meliloti loci. Since homologs to EryA, EryB and EryD were ubiquitous through the data set, it was decided to construct phylogenies based on Maximum Likelihood and Bayesian
analysis using the EryA, EryB and EryD data sets. The topology of the phylogenetic tree using EryA is presented in Figure 2. A tree including branch lengths is included as Additional file 1: Figure S1. V. eiseniae CYT387 ic50 was also the most distant member with respect to the EryA phylogeny and again used as an outgroup. The phylogenetic trees of EryB and EryD are not shown but were generally consistent with the EryA phylogeny. The species tree, based on RpoD, was included as a mirror tree with the EryA tree to demonstrate possible horizontal gene Copanlisib datasheet transfer events (Figure 2). The data show that there is a high degree of correlation between the loci configuration and the EryA phylogenetic tree (Figure 1, 2). We note the similarity of the loci of A. radiobacter and R. leguminosarum to Brucella species and O. anthropi but not to the more closely related Sinorhizobium species. This suggests that a horizontal gene transfer may have occurred between these organisms. This is in agreement with what has been previously STI571 purchase reported . It also seems likely that a horizontal gene transfer event may have
occurred between the Brucella and E. fergusonii. This may explain the unique occurrence of the loci’s presence in a member of the gamma-proteobacteria.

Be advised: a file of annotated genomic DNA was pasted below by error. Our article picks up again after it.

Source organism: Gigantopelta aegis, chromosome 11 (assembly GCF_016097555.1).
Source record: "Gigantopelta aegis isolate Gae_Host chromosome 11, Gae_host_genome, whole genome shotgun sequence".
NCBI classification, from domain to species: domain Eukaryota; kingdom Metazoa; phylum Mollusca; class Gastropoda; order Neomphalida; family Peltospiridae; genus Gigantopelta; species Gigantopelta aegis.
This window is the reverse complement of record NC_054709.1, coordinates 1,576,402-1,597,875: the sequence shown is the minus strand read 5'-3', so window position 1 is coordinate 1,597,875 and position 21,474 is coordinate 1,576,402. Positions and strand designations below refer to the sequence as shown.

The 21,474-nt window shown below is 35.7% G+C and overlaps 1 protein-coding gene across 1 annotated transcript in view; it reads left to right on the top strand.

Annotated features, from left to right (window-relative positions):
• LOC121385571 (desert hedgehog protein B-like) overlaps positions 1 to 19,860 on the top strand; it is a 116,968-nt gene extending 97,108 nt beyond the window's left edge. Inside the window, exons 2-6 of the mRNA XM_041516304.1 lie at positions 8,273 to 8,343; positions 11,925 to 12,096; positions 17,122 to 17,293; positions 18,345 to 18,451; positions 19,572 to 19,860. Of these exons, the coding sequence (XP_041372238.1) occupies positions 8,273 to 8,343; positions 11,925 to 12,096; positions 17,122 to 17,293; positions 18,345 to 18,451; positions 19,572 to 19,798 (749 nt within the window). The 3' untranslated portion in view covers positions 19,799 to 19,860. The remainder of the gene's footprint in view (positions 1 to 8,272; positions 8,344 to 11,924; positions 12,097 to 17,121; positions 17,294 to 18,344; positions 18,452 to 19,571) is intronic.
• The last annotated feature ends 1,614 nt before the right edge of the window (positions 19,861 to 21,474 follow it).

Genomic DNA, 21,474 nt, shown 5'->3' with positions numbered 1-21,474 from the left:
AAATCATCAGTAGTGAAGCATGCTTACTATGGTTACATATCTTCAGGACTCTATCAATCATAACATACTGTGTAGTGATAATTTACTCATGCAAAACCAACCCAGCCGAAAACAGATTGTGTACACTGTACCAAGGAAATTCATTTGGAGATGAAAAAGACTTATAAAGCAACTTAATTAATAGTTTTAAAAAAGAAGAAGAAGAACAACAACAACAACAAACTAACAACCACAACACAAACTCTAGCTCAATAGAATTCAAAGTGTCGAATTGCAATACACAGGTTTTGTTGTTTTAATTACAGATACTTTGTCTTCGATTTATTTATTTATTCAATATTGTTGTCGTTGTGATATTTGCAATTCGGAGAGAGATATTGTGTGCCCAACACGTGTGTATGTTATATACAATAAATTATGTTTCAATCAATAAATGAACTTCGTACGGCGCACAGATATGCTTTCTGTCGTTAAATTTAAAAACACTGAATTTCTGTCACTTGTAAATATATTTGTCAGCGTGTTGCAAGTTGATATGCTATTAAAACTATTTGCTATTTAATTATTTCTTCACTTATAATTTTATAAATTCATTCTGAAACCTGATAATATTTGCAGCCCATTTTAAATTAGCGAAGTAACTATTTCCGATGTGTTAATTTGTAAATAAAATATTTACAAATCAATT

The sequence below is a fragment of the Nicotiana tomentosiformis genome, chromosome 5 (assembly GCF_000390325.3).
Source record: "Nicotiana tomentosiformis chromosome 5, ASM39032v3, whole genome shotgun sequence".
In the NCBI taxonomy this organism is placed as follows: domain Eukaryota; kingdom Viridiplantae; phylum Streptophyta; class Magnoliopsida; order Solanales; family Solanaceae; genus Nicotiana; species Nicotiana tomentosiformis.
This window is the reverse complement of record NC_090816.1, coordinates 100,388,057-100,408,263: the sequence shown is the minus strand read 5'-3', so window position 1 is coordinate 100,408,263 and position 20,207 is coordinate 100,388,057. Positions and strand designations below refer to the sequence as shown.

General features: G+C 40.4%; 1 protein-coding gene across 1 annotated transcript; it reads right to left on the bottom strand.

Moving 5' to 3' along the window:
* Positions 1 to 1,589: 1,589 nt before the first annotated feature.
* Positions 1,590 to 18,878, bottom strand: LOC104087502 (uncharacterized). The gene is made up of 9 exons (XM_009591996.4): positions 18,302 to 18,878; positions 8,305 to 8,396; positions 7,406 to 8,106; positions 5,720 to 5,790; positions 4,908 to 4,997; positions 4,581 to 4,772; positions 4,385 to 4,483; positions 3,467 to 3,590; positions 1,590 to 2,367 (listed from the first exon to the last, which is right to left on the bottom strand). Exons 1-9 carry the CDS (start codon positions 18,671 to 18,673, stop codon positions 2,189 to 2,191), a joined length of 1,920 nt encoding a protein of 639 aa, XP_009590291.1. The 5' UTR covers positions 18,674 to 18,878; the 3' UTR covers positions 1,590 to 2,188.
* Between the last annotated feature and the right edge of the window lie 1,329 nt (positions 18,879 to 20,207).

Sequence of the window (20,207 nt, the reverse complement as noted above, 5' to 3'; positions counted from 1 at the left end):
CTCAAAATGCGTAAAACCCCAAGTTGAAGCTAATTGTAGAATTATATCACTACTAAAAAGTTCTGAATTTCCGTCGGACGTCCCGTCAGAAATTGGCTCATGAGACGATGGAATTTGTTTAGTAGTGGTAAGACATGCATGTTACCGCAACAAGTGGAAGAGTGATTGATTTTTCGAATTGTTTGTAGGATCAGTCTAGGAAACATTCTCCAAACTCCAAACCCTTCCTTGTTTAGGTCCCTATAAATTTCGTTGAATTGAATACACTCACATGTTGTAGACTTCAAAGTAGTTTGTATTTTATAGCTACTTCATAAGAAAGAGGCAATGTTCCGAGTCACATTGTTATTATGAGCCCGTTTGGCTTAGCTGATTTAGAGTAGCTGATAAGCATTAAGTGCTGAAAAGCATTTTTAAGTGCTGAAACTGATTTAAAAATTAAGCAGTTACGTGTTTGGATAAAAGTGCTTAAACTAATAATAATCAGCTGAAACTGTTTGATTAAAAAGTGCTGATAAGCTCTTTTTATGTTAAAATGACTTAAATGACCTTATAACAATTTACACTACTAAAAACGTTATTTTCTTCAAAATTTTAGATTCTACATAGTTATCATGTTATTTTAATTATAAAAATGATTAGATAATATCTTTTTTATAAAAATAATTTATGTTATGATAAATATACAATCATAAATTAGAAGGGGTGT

Finally, our mirror tree suggests that a horizontal gene transfer of the more complex erythritol locus may have occurred between M. loti and an ancestral species the Sinorhizobium species (Figure 2). Modes of evolution for the Niclosamide polyol utilization loci Comparison of the phylogenetic trees of EryA, EryB and EryD to the arrangement and content of the loci led us to more thoroughly investigate the phylogenies of a number of proteins that stood out as unique within the data set. These phylogenies have led us to postulate modes of evolution that may have occurred in these loci. BLASTP analysis showed a clear distinction between the type of transporter encoded by each of the loci and the remaining genetic content. In general, loci that contained adonitol/L-arabitol type genes contained a transporter homologous to the S. meliloti MptABCDE (Table 2, Figure 1). Loci that contained only erythritol genes contained a transporter homologous to the EryEFG of R. leguminosarum. One exception to this correlation was M. ciceri bv. biserrulae which contained a homologous transporter to EryEFG rather than MptABCDE. This is interesting because M. ciceri groups with the other Mesorhizobia in the EryABD trees. In order to analyze the evolution of these transporters more clearly, phylogenetic trees were constructed of homologs to EryG and homologs to MptA (Figure 3).